Photo © President and Fellows of Harvard College
Identification and Creation
Object Number
2009.202.106
People
Unknown Artist
Title
A Young, Sword-Bearing Krishna with Three Attendants (pounce
Classification
Drawings
Work Type
drawing
Date
18th century
Places
Creation Place: South Asia, India, Rajasthan, Kota
Culture
Indian
Persistent Link
https://hvrd.art/o/217488
Physical Descriptions
Medium
Ink on paper; Rajput Style, Kota School
Dimensions
17.4 x 11.8 cm (6 7/8 x 4 5/8 in.)
Provenance
Stuart Cary Welch (by 1969 - 2008,) by descent; to his estate (2008-2009,) gift; to Harvard Art Museum.

Notes:
Object was part of temporary loan to Museum in 1969.
Acquisition and Rights
Credit Line
Harvard Art Museums/Arthur M. Sackler Museum, The Stuart Cary Welch Collection, Gift of Edith I. Welch in memory of Stuart Cary Welch
Accession Year
2009
Object Number
2009.202.106
Division
Asian and Mediterranean Art
Contact
am_asianmediterranean@harvard.edu
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Descriptions
Description
At the center of the page is a young figure of Krishna, the eighth avatar of the Hindu god Vishnu who is worshipped as a deity in his own right. He wears an elaborately decorated turban which is topped with a lotus, a symbol of Vishnu. His piety is also signified by the faintly-drawn halo with emanating rays behind his head. Krishna wears a long robe (jama) with a flowing skirt, pendants, an earring, and Khadau sandals, which distinctly elevates the heel and front of the foot. Three attendants follow Krishna, each carrying various accoutrements that symbolize Krishna’s elevated status: an umbrella (chhatri), fly whisk, peacock feather fan, and a quiver full of arrows. Small holes can be found outlining some of the figures. The holes represent a transferring technique known as pounce. Powder, such as graphite or chalk, is passed through the holes onto a clean working surface to give an exact copy of the image that is to be copied. Rajput Style, Kota School.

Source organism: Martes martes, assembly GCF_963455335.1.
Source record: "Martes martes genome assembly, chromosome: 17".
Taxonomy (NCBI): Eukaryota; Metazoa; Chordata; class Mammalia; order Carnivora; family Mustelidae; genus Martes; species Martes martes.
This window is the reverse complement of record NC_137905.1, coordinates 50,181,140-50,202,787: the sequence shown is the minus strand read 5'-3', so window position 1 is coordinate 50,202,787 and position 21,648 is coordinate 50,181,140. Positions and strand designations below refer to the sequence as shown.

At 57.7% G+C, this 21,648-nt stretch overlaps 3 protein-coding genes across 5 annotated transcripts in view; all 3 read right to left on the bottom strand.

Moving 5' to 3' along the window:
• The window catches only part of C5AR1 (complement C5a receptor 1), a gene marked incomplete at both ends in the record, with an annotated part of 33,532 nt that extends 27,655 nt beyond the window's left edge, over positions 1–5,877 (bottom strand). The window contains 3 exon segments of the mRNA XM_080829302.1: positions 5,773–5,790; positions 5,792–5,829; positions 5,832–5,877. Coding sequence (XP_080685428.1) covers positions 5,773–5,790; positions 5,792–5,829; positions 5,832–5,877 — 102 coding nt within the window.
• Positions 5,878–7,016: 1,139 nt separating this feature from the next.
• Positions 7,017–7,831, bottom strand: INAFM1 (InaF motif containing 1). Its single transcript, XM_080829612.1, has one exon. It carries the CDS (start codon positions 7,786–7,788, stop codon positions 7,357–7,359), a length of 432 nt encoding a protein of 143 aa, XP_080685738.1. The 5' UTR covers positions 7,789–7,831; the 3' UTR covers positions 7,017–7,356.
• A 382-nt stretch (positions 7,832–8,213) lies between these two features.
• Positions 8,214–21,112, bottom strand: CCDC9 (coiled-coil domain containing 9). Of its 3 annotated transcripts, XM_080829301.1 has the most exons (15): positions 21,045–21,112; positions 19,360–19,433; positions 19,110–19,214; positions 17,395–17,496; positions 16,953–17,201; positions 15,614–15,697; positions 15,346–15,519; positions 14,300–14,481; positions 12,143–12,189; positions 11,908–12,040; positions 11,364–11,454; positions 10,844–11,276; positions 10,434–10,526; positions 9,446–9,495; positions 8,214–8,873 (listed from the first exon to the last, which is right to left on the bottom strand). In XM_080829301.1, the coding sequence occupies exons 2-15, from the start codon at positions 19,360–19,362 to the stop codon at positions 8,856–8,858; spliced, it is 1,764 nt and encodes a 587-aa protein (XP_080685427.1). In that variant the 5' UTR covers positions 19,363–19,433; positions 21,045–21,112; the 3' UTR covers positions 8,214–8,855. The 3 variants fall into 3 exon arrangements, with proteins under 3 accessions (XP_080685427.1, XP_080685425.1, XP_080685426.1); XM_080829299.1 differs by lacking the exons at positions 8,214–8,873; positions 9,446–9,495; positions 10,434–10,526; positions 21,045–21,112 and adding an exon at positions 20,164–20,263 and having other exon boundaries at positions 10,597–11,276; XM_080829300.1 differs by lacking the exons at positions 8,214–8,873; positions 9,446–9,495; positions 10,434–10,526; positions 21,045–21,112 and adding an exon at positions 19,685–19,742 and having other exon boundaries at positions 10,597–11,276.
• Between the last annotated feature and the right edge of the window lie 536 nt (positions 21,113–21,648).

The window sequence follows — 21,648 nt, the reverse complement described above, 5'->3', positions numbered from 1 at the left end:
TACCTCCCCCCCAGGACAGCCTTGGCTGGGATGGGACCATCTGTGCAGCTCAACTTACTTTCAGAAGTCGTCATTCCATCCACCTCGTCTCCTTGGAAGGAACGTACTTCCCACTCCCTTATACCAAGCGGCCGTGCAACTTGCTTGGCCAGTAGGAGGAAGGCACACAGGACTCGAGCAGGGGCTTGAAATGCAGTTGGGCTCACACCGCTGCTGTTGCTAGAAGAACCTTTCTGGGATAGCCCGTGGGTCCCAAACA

This record has been reviewed by the curatorial staff but may be incomplete. Our records are frequently revised and enhanced. For more information please contact the Division of Asian and Mediterranean Art at am_asianmediterranean@harvard.edu